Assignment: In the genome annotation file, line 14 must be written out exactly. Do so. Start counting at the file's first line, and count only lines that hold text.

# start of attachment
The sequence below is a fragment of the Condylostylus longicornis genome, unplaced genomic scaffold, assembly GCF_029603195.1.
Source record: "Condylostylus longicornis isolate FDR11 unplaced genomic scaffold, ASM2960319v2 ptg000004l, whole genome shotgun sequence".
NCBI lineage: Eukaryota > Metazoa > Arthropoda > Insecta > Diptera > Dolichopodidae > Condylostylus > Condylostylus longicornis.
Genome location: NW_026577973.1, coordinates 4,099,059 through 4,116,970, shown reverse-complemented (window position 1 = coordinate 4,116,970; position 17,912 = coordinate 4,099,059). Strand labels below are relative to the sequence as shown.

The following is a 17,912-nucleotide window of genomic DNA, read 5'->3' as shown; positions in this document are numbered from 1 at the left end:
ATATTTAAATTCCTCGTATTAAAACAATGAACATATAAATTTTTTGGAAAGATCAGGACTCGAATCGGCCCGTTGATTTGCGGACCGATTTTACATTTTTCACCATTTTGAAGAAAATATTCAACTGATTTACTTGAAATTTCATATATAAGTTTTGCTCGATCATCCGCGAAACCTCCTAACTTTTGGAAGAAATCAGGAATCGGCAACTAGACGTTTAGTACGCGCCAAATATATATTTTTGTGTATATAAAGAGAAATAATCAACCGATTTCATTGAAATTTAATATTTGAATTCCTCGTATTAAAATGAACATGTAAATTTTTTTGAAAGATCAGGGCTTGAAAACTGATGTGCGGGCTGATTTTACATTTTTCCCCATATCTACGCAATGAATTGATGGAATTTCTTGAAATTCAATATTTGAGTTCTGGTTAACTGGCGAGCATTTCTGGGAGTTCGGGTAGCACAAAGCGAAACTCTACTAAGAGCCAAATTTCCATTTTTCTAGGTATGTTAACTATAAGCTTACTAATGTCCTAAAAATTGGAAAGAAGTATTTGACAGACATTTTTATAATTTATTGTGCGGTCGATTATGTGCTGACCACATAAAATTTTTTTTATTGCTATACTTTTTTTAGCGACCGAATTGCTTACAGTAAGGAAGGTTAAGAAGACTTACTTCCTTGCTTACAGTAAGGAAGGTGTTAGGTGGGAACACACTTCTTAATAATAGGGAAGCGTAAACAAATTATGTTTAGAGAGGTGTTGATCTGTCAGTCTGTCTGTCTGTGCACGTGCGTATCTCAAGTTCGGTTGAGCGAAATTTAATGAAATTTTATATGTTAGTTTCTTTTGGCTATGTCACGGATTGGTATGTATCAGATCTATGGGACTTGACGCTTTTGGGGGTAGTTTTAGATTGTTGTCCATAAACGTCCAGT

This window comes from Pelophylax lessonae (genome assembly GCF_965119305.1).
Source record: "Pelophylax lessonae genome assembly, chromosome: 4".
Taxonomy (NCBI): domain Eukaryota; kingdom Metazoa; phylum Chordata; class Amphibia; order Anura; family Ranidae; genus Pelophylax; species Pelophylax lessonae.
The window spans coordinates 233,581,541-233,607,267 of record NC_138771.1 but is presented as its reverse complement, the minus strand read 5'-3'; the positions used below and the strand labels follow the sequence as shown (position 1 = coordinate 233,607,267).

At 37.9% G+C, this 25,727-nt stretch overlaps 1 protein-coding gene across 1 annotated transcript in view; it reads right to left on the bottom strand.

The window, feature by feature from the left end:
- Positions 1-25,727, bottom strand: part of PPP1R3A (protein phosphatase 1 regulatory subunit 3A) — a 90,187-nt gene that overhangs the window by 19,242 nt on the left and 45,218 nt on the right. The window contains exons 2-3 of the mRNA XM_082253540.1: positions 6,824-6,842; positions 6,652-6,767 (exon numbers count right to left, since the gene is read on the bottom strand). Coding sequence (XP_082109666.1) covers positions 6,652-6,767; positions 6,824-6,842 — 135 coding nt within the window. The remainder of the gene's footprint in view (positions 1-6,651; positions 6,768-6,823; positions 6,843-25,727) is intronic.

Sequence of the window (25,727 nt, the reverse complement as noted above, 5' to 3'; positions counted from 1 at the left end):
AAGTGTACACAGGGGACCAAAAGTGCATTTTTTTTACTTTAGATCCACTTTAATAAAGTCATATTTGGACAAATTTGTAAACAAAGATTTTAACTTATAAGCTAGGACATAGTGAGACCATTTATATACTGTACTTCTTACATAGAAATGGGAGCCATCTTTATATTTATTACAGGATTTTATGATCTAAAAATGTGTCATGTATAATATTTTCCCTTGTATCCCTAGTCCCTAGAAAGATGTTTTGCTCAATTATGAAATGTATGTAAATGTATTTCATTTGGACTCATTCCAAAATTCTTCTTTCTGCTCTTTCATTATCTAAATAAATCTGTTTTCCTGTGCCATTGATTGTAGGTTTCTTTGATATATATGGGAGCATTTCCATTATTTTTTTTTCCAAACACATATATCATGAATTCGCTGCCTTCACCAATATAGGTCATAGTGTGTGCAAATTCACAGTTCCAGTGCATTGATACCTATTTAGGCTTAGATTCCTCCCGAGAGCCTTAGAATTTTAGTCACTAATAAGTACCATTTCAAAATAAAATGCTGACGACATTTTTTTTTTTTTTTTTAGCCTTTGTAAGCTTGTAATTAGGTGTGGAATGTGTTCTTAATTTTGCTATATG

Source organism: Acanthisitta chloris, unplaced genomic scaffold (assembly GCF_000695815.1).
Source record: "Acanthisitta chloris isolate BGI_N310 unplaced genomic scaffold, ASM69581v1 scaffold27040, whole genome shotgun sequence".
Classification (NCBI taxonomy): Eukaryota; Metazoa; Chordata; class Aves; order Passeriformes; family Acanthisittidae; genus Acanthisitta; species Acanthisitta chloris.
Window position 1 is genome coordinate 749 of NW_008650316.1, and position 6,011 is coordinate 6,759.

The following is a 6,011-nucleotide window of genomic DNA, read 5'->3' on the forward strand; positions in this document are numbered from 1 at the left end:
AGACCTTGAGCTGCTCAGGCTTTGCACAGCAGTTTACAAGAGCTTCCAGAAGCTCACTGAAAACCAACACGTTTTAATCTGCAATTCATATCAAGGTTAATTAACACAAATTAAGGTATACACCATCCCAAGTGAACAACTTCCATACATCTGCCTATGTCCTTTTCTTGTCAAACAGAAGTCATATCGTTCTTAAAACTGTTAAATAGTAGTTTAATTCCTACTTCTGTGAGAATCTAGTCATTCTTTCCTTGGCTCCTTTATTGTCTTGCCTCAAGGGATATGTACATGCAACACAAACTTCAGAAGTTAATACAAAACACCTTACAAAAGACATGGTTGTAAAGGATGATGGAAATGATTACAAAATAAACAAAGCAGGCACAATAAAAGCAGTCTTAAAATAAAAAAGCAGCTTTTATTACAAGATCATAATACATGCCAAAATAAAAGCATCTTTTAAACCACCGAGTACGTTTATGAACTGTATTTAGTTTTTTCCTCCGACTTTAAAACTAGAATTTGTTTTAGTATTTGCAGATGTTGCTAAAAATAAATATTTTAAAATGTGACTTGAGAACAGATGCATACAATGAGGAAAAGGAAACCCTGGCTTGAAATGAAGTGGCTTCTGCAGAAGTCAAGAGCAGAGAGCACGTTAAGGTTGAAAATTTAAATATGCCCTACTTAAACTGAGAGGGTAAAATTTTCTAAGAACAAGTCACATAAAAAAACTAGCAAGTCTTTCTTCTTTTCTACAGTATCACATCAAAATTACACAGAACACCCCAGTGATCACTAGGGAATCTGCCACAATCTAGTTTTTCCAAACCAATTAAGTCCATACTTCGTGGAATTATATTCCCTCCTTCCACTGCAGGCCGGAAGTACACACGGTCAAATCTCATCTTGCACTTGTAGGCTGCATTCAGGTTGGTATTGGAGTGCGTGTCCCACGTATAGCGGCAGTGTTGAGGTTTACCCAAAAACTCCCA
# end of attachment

Sequence of the window (25,727 nt, the reverse complement as noted above, 5' to 3'; positions counted from 1 at the left end):